As the weather gets warmer, you may want to join the bandwagon and sport a shimmery, bronzed complexion by soaking up the sun. However, sun tanning is not always a good idea. Contrary to popular belief, there is no such thing as “safe tanning.” You don’t have to take our word for it. Ask several dermatologists so you’ll find out how much they harmonize our opinion.
What is Sun Tanning?
Sun tanning is the process by which the skin is forced to darken as a result of UV exposure from direct sunlight or artificial sources such as indoor tanning lamps and beds. UVA rays penetrate deeply into the epidermis and trigger melanocytes to produce more melanin, which is the pigment that brings color to the skin.
Why is Sun Tanning Dangerous?
Melanin functions as an umbrella for your skin. Developing a tan is a sign that your skin is attempting to shield it from further damage. Basking in the sun all day long won’t cause your skin to feel tingly just yet. You will only witness surface effects of sun exposure to boot. However, it is very likely that damage is already taking place underneath the top layer of your skin.
Understand that sun damage builds up over time. Hence, even occasional tanning sessions can lead to unwanted consequences over the course of time. Tanning lamps and beds are not without risk. In fact, they expose you to UVB light, which is even more harmful.
Dangers of Sun Tanning
Lusting over a sun-kissed complexion is not worth it if the trade-offs are the following:
Also known as sunburn, it is the most common sign of sun damage. When UV rays assault the epidermis, the immune system reacts by increasing blood flow to the affected areas. At the same time, it directs white blood cell to attack and remove the damaged skin cells. That is why sunburn is characterized by peeling, itching, redness, and a stinging sensation. Sunburn is a short-term skin damage that can be alleviated by cool baths and cold creams. However, it weakens your skin, causing it to become even more susceptible to sun damage. Studies show that skin cancer is often rooted in sunburns.
Aging is an essential part of life and we should embrace it gracefully. But just because it is inevitable, it doesn’t mean we shouldn’t hang onto our youthful charms as long as we could! Unfortunately, UV exposure causes premature skin aging or photoaging. When UV rays penetrate the skin, it breaks down collagen and elastin fibers that are responsible for keeping our skin smooth and bouncy. Without these fibers, your skin becomes less resilient. It will appear loose, wrinkly, and leathery-textured.
Dermabrasions, skin fillers, and plastic surgery are effective solutions but they cost an arm and a leg. The wisest thing to do is to incorporate a good quality anti-aging cream into your skincare regimen. Aside from UV radiation, free radicals, pollution, poor food choices also contribute to the problem. An anti-aging cream helps reverse the damage caused by environmental aggressors, keeping your youthful glow as much as possible.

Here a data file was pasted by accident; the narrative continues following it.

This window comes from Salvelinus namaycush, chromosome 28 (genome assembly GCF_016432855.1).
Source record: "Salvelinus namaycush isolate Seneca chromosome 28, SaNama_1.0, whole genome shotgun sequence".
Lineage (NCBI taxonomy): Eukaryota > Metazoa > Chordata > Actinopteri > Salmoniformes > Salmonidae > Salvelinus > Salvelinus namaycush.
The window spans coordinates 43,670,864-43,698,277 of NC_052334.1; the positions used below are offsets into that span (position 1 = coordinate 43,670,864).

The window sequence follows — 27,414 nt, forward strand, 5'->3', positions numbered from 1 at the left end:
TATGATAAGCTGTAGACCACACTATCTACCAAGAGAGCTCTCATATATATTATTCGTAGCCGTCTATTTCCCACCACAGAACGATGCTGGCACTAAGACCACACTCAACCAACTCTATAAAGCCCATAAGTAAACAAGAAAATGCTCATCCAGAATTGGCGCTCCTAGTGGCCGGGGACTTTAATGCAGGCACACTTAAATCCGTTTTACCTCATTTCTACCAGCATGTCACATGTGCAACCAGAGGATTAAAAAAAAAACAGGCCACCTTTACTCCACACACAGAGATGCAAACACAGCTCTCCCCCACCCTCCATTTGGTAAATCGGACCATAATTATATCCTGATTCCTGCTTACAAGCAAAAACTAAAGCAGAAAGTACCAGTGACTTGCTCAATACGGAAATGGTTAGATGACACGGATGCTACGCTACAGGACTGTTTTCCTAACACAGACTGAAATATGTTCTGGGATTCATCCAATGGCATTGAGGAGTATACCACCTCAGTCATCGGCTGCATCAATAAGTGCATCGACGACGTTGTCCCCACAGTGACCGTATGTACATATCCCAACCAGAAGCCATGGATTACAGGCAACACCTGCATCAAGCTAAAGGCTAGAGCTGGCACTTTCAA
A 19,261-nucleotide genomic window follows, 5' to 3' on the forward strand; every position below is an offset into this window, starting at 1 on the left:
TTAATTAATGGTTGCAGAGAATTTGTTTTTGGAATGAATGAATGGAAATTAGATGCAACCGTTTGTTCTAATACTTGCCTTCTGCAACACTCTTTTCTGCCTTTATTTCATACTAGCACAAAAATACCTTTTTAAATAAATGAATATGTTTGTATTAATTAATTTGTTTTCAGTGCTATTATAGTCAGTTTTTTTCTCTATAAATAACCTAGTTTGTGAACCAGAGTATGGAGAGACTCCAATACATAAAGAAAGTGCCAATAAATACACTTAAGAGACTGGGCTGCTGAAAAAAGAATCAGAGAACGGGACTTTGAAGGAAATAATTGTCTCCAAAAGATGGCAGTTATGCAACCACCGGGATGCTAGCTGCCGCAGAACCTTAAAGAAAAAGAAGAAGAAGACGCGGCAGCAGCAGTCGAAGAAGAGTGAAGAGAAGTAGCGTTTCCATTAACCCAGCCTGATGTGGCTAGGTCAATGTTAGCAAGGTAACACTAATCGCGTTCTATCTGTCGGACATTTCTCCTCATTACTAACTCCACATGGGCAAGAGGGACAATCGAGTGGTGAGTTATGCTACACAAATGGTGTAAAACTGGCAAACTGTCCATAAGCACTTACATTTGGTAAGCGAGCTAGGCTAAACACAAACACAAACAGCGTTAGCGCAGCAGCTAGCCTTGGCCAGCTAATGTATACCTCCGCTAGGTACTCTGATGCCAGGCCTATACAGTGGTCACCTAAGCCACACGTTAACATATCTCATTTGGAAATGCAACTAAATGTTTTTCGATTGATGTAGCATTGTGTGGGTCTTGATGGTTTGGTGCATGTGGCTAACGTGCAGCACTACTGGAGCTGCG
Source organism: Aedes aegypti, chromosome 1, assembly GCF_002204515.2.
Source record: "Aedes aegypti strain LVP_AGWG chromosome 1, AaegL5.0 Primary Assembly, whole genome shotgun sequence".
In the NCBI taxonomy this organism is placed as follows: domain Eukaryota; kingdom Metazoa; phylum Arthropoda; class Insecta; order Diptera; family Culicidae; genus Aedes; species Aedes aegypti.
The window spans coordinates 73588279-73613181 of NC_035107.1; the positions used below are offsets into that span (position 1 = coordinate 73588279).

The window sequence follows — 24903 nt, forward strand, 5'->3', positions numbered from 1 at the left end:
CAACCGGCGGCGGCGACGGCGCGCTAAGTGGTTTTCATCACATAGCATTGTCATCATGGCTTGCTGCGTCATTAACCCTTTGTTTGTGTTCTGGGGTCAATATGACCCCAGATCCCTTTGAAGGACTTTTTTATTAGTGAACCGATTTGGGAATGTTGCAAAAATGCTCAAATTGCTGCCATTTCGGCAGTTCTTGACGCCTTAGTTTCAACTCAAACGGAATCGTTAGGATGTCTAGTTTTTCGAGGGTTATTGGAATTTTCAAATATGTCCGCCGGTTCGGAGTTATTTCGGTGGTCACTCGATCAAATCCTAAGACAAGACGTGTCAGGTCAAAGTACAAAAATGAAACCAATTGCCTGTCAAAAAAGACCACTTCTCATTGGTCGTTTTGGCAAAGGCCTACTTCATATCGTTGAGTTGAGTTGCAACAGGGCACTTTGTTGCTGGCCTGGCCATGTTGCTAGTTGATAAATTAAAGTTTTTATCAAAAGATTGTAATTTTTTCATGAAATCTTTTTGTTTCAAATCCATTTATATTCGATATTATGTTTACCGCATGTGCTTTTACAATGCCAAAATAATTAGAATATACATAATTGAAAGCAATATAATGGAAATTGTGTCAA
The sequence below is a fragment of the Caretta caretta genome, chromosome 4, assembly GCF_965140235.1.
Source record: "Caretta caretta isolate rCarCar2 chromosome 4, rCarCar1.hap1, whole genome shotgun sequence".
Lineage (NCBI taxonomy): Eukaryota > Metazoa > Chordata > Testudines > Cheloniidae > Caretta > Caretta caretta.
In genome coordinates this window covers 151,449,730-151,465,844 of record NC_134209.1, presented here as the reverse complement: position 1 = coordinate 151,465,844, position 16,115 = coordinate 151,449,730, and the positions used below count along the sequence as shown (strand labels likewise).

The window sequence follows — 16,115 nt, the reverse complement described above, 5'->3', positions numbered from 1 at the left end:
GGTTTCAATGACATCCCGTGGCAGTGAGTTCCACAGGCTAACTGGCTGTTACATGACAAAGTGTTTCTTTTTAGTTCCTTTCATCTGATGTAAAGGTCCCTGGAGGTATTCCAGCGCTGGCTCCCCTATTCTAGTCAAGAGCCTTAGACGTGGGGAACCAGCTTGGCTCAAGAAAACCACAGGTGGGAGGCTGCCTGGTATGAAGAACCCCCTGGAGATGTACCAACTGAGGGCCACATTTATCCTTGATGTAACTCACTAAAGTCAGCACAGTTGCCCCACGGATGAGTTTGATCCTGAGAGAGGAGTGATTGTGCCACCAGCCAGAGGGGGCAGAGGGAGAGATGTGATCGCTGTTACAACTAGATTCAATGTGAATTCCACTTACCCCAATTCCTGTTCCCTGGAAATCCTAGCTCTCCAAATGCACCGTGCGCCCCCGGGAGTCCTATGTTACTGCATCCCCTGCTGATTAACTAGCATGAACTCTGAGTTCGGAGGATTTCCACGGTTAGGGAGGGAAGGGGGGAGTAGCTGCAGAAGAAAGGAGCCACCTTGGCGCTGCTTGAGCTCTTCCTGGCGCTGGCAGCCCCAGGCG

According to studies, sun exposure increases your risk of cataracts. It is an eye disease that involves in the clouding of your eyes’ natural lens, causing pain and decreased vision that could possibly escalate to blindness.
UV radiation promotes skin cancer by mutating the DNA in skin cells, causing malignant growths. Although predisposition to skin cancer can be hereditary, the American Cancer Society confirms that there is also a strong evidence indicating that UV radiation can lead to skin cancer. In fact, more than a million patients diagnosed with cancer are sun-related. The most common form of cancer is basal cell carcinoma, which is characterized by tumors that randomly spread across the body. The most dangerous form of skin cancer is melanoma, which accounts for a majority of deaths. It is characterized by itchy, bleeding lesions that don’t heal.
How Do I Prevent Sun Damage?
Of course, we don’t suggest you stay indoors while your friends enjoy a sunny afternoon. There are many simple ways to protect your skin from the harmful UV rays.
1. Never skip out on sunscreen
Whether it sizzles or drizzles, always wear sunscreen before you walk out of the door. Choose a sunscreen that has SPF 30 or above. Be sure to apply it generously on your face, ears, legs, or any area that is vulnerable to the sun.
2. Apply moisturizer and lotion daily
The sun’s UV rays are among the sneakiest skin dehydrators. Take note: dry skin is susceptible to damage. So, combat the sun’s drying effects by applying a facial moisturizer and body lotion. Doing so not only quenches a thirsty complexion, but it also provides a protective barrier against environmental aggressors.
Sublime Skin Lab offers a collection of skin-nourishing moisturizers and lotions that caters to varying skin types. They also have an array of correction creams that targets hyperpigmentation such as sunspots, freckles, etc. So, be sure to check them out!
3. Limit sun exposure
The sun’s UV rays are the strongest between 10 AM to 3 PM. So, you better avoid the sun during these hours. Otherwise, be sure to wear protective clothing.
4. Eat a rainbow of fruits and vegetables
Fruits and vegetables are a good source of antioxidants and phytochemicals that strengthens skin. Citrus fruits, in particular, are incredibly rich in vitamin C that promotes collagen production, protects collagen and elastin fibers, scavenges free radicals, and reverses oxidative damage. Papaya, squash, and sweet potatoes are rich in vitamin A that brightens the skin and makes it more resilient against UV-induced damage.
Taking care of your skin doesn’t mean you have to miss out a lot of things next summer! You can enjoy the great outdoors in a responsible way. Sun damage is very serious, so we advise that you take the necessary precautions.